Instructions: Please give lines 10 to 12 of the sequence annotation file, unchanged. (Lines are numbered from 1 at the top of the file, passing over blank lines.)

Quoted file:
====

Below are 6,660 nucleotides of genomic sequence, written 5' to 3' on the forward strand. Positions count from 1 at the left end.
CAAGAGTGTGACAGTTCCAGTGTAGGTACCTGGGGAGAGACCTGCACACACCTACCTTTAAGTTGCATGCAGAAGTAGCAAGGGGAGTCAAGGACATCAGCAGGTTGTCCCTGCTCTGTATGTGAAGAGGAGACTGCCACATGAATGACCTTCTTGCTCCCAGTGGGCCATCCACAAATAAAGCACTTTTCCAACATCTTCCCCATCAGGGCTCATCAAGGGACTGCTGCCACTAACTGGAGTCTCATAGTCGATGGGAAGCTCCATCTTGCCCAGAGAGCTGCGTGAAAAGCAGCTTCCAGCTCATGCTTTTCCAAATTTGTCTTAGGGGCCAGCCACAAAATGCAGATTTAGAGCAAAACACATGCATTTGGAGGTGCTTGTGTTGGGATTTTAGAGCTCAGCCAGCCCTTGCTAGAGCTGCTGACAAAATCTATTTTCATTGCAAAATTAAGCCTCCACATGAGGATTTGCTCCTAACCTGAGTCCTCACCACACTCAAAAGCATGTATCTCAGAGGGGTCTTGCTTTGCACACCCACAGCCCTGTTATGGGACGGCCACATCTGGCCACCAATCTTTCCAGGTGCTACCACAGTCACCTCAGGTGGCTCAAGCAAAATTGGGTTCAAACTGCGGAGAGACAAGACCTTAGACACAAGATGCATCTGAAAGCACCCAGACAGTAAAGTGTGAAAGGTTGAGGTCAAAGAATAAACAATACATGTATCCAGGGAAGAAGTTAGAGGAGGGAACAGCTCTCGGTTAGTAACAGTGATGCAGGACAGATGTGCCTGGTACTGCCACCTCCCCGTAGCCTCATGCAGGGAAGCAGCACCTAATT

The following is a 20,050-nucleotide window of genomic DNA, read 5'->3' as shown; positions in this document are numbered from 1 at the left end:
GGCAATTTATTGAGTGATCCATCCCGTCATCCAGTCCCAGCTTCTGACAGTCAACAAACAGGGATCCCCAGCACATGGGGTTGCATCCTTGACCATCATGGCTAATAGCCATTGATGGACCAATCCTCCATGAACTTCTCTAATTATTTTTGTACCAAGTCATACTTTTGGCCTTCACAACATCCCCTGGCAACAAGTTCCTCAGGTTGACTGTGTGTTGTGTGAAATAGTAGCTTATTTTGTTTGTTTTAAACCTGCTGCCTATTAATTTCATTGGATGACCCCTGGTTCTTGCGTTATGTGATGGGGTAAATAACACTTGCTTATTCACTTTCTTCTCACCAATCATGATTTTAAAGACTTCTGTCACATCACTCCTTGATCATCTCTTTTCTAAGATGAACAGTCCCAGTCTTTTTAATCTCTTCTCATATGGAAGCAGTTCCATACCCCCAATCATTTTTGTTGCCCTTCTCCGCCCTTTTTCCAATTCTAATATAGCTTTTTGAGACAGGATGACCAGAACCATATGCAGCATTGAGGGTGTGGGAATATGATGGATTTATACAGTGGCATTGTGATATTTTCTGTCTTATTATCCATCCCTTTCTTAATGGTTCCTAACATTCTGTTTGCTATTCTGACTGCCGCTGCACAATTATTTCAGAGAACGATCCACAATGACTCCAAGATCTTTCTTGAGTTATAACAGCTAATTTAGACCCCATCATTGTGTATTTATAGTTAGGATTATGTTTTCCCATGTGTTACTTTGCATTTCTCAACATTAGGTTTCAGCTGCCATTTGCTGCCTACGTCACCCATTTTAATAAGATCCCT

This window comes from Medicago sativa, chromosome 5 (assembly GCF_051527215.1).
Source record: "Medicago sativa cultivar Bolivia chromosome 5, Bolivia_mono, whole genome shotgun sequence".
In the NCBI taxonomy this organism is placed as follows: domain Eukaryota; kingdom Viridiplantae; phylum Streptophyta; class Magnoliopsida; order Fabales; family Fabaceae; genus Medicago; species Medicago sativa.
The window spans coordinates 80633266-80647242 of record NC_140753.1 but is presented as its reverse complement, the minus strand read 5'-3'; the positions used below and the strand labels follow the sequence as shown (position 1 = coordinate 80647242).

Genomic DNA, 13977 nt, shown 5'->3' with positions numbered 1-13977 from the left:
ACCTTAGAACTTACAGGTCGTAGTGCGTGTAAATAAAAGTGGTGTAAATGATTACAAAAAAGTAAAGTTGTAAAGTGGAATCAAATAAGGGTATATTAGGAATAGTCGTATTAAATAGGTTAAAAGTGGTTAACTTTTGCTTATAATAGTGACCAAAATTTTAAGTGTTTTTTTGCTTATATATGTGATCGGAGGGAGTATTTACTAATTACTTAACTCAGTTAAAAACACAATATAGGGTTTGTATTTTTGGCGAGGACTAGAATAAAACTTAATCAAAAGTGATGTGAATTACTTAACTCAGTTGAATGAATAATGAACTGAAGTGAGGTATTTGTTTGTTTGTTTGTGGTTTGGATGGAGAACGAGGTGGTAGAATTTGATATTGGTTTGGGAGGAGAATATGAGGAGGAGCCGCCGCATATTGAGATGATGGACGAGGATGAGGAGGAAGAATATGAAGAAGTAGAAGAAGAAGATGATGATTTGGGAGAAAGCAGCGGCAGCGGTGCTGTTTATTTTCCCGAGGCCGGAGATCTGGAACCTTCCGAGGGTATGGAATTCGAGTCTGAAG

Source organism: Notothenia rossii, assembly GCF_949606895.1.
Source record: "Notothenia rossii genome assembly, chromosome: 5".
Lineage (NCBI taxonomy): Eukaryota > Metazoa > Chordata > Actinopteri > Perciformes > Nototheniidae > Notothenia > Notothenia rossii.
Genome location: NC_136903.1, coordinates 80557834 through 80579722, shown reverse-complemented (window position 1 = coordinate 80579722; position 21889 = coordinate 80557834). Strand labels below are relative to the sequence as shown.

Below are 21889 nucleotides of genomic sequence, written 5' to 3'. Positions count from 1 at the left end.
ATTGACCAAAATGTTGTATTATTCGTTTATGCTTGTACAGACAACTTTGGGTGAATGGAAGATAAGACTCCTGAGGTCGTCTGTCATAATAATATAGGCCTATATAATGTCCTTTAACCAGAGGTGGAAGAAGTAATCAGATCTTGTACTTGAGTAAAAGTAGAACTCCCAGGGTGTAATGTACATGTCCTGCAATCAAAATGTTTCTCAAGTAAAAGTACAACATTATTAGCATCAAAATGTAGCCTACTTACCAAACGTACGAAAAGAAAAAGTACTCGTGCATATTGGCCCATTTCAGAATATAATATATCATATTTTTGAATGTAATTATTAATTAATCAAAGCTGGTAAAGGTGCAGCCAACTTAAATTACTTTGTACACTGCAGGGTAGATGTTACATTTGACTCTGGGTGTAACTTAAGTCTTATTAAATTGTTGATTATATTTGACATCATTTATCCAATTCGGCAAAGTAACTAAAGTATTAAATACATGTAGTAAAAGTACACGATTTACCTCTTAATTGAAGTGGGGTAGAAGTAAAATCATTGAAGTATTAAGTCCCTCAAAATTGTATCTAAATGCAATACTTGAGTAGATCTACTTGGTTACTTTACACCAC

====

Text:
ACCTTAGAACTTACAGGTCGTAGTGCGTGTAAATAAAAGTGGTGTAAATGATTACAAAAAAGTAAAGTTGTAAAGTGGAATCAAATAAGGGTATATTAGGAATAGTCGTATTAAATAGGTTAAAAGTGGTTAACTTTTGCTTATAATAGTGACCAAAATTTTAAGTGTTTTTTTGCTTATATATGTGATCGGAGGGAGTATTTACTAATTACTTAACTCAGTTAAAAACACAATATAGGGTTTGTATTTTTGGCGAGGACTAGAATAAAACTTAATCAAAAGTGATGTGAATTACTTAACTCAGTTGAATGAATAATGAACTGAAGTGAGGTATTTGTTTGTTTGTTTGTGGTTTGGATGGAGAACGAGGTGGTAGAATTTGATATTGGTTTGGGAGGAGAATATGAGGAGGAGCCGCCGCATATTGAGATGATGGACGAGGATGAGGAGGAAGAATATGAAGAAGTAGAAGAAGAAGATGATGATTTGGGAGAAAGCAGCGGCAGCGGTGCTGTTTATTTTCCCGAGGCCGGAGATCTGGAACCTTCCGAGGGTATGGAATTCGAGTCTGAAG

Source organism: Notothenia rossii, assembly GCF_949606895.1.
Source record: "Notothenia rossii genome assembly, chromosome: 5".